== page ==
Dusk approaches. The hill is windless and quiet. Moorhens carefully crosshatch the surface of the pool wrinkling the inverted images of  squall-clouds that have been gathering for an hour. A faint curtain of rain closes across the mountains twenty miles away. I am sitting dazed after another week of hospital appointments, results and procedures. I want to disappear into the silence of water, the patterns of droplets dripping from the leaves. There is something beyond the mathematics of the world that I will always reach for and never touch. But now I hear them and I’m awake, their calls short and splintered, not the long trailing notes I usually listen to from a distance. They are near. Now they rise. All five of them. They have brought bad news. Their nests have failed again.

Only a few hours ago we were standing in an oak wood forty miles from here, sheltering from a hail storm (It is June, the winter of summer). A male redstart flew in front of us and landed on a nearby branch, answering an urgent call from its chick which hopped along the branch above. The chick was fed and the parent bird waited, on alert, while we stood too close to its needy offspring. These birds had the shelter of a hundred-acre wood, undisturbed by livestock and with only the occasional walker to worry about.  The curlews aren’t so lucky, they need undisturbed ground to breed. For a few more days, perhaps a week, they will stay here to feed and I’ll see them flying overhead calling to each other with those cries as long and curved as their beaks. Then they will head back to the coasts to brave another winter. This place will drain to its dregs.

It’s hard in a land like this to ignore the wounds. A few miles south the Black Mountains lie like corpses awaiting autopsies. They’re soft-bodied mountains, made of stone you can split with your fingers. As the falling light striates their sides the scars and slashes show. The ground here is so easy to injure. Every footstep makes a mark, the twin almonds made by sheep, the moon-marks of the ponies, my own boot treads left days ago, overprinting the splayed twigs of a raven’s feet. Perhaps it’s the way I’m tuned, or untuned. I have a growing sense of the impoverishment happening everywhere. This little country I live in was one of the focal points from which the great wave of destruction radiated across the earth. Obscured by the mountains, but not far away, are the coal hills, the places that were hollowed and scoured for the minerals that fuelled the industrial revolution. The hills have mourned too long. They need new life.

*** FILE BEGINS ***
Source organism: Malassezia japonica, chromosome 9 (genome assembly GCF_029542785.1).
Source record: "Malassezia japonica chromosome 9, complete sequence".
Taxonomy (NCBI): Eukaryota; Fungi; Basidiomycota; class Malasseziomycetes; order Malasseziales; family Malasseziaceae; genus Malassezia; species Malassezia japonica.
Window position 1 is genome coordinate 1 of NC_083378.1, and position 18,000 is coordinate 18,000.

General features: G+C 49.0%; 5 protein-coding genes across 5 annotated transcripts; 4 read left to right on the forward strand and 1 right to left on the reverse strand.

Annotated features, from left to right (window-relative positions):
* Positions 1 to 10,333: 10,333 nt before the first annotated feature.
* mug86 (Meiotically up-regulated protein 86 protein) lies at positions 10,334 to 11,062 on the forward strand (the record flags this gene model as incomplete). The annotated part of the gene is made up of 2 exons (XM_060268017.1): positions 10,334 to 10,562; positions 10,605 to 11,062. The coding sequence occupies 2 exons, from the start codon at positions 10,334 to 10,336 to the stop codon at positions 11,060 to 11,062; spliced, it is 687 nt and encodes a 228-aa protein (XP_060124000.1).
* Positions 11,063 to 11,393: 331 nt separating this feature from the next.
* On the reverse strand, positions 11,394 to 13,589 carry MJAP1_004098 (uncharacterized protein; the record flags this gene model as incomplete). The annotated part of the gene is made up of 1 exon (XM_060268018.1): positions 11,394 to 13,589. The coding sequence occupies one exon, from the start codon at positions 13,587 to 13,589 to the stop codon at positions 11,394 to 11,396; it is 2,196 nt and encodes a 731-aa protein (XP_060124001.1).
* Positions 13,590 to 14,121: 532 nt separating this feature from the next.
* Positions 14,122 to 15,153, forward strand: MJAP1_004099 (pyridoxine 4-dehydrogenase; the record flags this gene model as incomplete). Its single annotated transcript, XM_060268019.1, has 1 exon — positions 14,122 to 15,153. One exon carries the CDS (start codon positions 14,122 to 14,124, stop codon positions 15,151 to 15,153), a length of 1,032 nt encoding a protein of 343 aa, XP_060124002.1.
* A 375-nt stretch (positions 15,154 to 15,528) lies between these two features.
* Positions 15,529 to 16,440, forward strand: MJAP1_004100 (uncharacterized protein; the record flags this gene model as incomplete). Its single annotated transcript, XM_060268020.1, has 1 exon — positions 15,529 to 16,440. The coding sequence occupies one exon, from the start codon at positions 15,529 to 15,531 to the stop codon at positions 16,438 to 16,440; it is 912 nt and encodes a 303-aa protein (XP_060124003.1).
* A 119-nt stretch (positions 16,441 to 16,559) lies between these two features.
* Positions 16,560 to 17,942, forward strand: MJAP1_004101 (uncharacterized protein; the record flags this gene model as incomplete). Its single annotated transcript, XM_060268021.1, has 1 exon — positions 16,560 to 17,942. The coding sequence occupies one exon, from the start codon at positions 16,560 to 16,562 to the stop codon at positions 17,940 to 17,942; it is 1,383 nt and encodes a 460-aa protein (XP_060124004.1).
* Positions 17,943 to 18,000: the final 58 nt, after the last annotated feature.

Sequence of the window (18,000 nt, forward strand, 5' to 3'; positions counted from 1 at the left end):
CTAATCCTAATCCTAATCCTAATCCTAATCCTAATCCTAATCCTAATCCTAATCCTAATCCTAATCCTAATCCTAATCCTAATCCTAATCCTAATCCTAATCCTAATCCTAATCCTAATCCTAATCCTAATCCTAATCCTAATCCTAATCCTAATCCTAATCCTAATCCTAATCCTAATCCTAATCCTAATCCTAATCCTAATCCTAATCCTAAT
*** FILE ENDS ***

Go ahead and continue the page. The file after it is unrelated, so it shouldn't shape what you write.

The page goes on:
There is a place very far from here that I’ve been thinking about a lot, though it’s a place I’ll probably never see. It is an area roughly the same size as Wales and is on the same latitude. Like Wales it faces west to an ocean and is sheltered by a large island. Like Wales it is a place of mountains and rivers. Unlike Wales it is a place dominated by old growth forest, the last great temperate rainforest on earth. The closest I’ve been to the Great Bear Rainforest was a drive into British Columbia almost twenty years ago. I remember a track climbing through pines to a mountain lake at the foot of a calving glacier. The lake was silver-blue, opaque with sediment. At its edge stranded icebergs stood like giant toadstools. Every half hour or so another section calved away, forming waves that crossed the surface of the water, languid as sleepy bears. As they reached the edge water surged up the mica-spangled beach and licked another layer from the undersides of each berg. This was a landscape visibly being made, valleys chiselled from mountains, lush forest growing on pure meltwater. It was a place to disappear within, everything smothered by trees, ice and snow. A footprint wouldn’t last long before it was filled in or grown over.